Horror, Grimdark, and/or Mindrape

- Eternal Darkness: Sanity's Requiem
Possibly the most mindfock psychological horror game that best captures the image of HP Lovecraft's works. The game revolves around a postgraduate math student going to Rhode Island to investigate her grandfather's mysterious death and discovers the necronomicon, which shows the story of ancient gods plotting world domination and the efforts of many people throughout history trying to stop them, often getting horribly killed while trying. Features fourth-wall breaking 'sanity effects' and mindscrewy story, as well as decently scary monsters.

- Amnesia: The Dark Descent
Another decent attempt at a Lovecraftian horror video game, it's a first person game where you take control of some limey who lost his memory and finds himself running around an old castle where things get otherwordly. You can't defend yourself against the eldritch monsters, so your best bet is to run and hide. Despite numerous hack Let's Players running these kinds of games into the ground, it's actually a genuinely nerve-wracking game.

- Resident Evil (early games and 4):
The games that popularized the concept of survival horror, the early RE games (1 to Code: Veronica) are masterpieces of exploration and horror with the emphasis of trying to escape from scary situations with limited resources and defenses, with decent emphasis on puzzle-solving. The modern games in the series are more third-person action games that toned down the scariness in favor of gun action, although RE4 is a tremendously fun game regardless. That being said, the upcoming Resident Evil 7 is looking like Capcom is bringing the series back to it's survival horror roots with puzzle-solving and scares.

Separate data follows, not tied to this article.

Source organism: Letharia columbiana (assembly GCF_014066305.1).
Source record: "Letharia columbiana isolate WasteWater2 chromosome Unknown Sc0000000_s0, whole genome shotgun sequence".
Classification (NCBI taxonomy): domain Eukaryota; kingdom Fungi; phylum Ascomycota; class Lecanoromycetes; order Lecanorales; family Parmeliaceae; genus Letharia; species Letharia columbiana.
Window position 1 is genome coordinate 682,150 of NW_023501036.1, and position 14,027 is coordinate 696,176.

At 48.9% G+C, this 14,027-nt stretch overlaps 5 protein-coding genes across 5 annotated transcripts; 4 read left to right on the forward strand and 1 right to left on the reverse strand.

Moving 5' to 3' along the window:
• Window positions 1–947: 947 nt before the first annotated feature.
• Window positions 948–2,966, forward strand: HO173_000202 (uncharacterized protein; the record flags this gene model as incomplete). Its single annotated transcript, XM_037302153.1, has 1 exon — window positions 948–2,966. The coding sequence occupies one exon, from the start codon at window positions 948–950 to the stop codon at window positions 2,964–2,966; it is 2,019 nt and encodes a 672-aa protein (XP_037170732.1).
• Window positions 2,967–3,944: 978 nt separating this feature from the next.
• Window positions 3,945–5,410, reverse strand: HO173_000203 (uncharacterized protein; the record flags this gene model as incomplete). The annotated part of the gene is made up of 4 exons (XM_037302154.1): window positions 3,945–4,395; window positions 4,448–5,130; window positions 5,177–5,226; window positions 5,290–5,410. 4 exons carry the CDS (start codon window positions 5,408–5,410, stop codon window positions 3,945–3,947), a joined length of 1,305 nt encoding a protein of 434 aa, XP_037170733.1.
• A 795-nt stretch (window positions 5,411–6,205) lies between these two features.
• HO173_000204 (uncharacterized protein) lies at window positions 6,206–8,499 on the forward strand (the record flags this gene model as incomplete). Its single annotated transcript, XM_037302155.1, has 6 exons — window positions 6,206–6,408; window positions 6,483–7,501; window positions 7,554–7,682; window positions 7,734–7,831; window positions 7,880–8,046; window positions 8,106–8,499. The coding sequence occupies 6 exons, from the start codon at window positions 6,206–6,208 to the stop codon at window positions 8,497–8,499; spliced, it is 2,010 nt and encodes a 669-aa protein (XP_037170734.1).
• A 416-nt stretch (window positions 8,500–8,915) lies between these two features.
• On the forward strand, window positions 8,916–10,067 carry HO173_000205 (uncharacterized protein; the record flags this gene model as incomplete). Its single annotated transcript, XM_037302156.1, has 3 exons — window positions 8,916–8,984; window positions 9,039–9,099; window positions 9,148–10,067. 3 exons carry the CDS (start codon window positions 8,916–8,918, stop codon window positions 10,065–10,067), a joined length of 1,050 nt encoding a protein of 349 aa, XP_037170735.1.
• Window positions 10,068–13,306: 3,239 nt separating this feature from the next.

- Dead Space:
A Resident Evil 4-styled sci-fi horror game that revolves around you playing as an engineer and using power tools to kill reanimated ship crew members who've been taken over by an alien virus that reanimates and reconfigures dead tissue as a means of reproduction/food generation. Basically what would happen if you made a Resident Evil/System Shock game after watching the movie Event Horizon.

Adventure and/or Puzzle Games:

- The Dig:
LucasArts' attempt at a more serious point-and-click adventure game than their famous Monkey Island series. Three astronauts are trying to stop an asteroid from destroying earth, they go into the asteroid and discover that it's actually a starship/probe. It soon whisks them away to an alien world where the inhabitants have seemingly been extinct for millions of years, but their technology still remains. The rest of the game is centered around exploring this alien civilization while trying to discover a way to get back to earth. Has one of the best soundtracks ever.

- Portal:
You are given a gun that makes portals and you use it to solve puzzles while dealing with a rogue AI. Features golden humor, cubes, and cake.

- HuniePop:
Basically the result of someone playing Bejeweled and saying, "Hmm, you know what can make this more fun? Combining this with a Japanese Dating Sim/Hentai game." The rest is history. The characters are actually surprisingly likable and the erotic artwork is actually very well drawn. Plus, the Bejeweled style gameplay is surprisingly fun and addictive.

Classic Console/Handheld Games:

- The Legend of Zelda:
Action-adventure game that gives a focus on exploration, sometimes challenging combat, puzzle-solving, well-written stories and lore, and wonderful western fantasy environments based around a theme of battles between good & evil through the ages mixed with reincarnation. A good series to get into if you are looking for fantasy games that aren't RPGs.

- Castlevania:
Similar to Legend of Zelda, except more Gothic horror than medieval european fantasy with a focus on badass vampires, occult magic, and vampire hunters that range from manly flail-wielders to loli spirit shamans. The soundtracks are always extremely catchy and memorable. 2D is the way to go here, this series has constantly hit the polygon ceiling extremely hard.